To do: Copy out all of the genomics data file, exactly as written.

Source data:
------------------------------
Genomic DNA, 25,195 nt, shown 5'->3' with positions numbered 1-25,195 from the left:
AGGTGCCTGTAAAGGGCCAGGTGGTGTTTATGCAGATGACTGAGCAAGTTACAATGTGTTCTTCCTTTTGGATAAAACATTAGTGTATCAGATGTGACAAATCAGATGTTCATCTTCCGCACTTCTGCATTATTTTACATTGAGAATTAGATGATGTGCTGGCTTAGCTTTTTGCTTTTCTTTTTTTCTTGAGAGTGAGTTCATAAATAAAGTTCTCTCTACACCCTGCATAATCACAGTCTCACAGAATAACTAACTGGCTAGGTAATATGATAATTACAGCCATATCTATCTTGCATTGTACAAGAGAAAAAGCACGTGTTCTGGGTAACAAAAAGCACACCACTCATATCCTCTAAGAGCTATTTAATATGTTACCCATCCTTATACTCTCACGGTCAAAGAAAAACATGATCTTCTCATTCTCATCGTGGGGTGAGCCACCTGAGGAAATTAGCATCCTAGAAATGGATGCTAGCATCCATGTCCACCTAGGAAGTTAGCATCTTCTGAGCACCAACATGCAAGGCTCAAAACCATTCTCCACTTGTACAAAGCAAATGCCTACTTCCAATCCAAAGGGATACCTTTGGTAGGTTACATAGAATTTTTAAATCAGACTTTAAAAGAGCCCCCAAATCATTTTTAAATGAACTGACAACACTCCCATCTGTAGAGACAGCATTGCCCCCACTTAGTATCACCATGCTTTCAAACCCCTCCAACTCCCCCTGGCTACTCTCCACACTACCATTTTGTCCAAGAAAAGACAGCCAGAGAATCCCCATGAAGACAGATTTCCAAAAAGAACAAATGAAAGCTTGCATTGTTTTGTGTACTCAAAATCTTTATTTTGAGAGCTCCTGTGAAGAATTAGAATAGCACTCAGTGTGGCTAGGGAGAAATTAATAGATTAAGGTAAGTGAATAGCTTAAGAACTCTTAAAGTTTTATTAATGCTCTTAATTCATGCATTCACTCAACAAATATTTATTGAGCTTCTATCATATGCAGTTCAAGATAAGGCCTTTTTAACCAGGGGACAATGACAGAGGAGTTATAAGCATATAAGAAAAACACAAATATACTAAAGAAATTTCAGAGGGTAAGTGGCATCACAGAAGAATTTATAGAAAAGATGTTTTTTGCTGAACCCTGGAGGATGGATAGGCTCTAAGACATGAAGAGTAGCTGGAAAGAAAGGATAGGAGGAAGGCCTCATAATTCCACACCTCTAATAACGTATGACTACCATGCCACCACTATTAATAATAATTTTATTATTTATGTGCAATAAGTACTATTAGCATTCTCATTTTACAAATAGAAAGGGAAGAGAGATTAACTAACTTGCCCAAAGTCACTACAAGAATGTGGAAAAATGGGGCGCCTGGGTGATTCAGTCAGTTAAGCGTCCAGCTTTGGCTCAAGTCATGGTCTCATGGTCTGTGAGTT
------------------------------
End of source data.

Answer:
Genomic DNA, 25,195 nt, shown 5'->3' with positions numbered 1-25,195 from the left:
AGGTGCCTGTAAAGGGCCAGGTGGTGTTTATGCAGATGACTGAGCAAGTTACAATGTGTTCTTCCTTTTGGATAAAACATTAGTGTATCAGATGTGACAAATCAGATGTTCATCTTCCGCACTTCTGCATTATTTTACATTGAGAATTAGATGATGTGCTGGCTTAGCTTTTTGCTTTTCTTTTTTTCTTGAGAGTGAGTTCATAAATAAAGTTCTCTCTACACCCTGCATAATCACAGTCTCACAGAATAACTAACTGGCTAGGTAATATGATAATTACAGCCATATCTATCTTGCATTGTACAAGAGAAAAAGCACGTGTTCTGGGTAACAAAAAGCACACCACTCATATCCTCTAAGAGCTATTTAATATGTTACCCATCCTTATACTCTCACGGTCAAAGAAAAACATGATCTTCTCATTCTCATCGTGGGGTGAGCCACCTGAGGAAATTAGCATCCTAGAAATGGATGCTAGCATCCATGTCCACCTAGGAAGTTAGCATCTTCTGAGCACCAACATGCAAGGCTCAAAACCATTCTCCACTTGTACAAAGCAAATGCCTACTTCCAATCCAAAGGGATACCTTTGGTAGGTTACATAGAATTTTTAAATCAGACTTTAAAAGAGCCCCCAAATCATTTTTAAATGAACTGACAACACTCCCATCTGTAGAGACAGCATTGCCCCCACTTAGTATCACCATGCTTTCAAACCCCTCCAACTCCCCCTGGCTACTCTCCACACTACCATTTTGTCCAAGAAAAGACAGCCAGAGAATCCCCATGAAGACAGATTTCCAAAAAGAACAAATGAAAGCTTGCATTGTTTTGTGTACTCAAAATCTTTATTTTGAGAGCTCCTGTGAAGAATTAGAATAGCACTCAGTGTGGCTAGGGAGAAATTAATAGATTAAGGTAAGTGAATAGCTTAAGAACTCTTAAAGTTTTATTAATGCTCTTAATTCATGCATTCACTCAACAAATATTTATTGAGCTTCTATCATATGCAGTTCAAGATAAGGCCTTTTTAACCAGGGGACAATGACAGAGGAGTTATAAGCATATAAGAAAAACACAAATATACTAAAGAAATTTCAGAGGGTAAGTGGCATCACAGAAGAATTTATAGAAAAGATGTTTTTTGCTGAACCCTGGAGGATGGATAGGCTCTAAGACATGAAGAGTAGCTGGAAAGAAAGGATAGGAGGAAGGCCTCATAATTCCACACCTCTAATAACGTATGACTACCATGCCACCACTATTAATAATAATTTTATTATTTATGTGCAATAAGTACTATTAGCATTCTCATTTTACAAATAGAAAGGGAAGAGAGATTAACTAACTTGCCCAAAGTCACTACAAGAATGTGGAAAAATGGGGCGCCTGGGTGATTCAGTCAGTTAAGCGTCCAGCTTTGGCTCAAGTCATGGTCTCATGGTCTGTGAGTT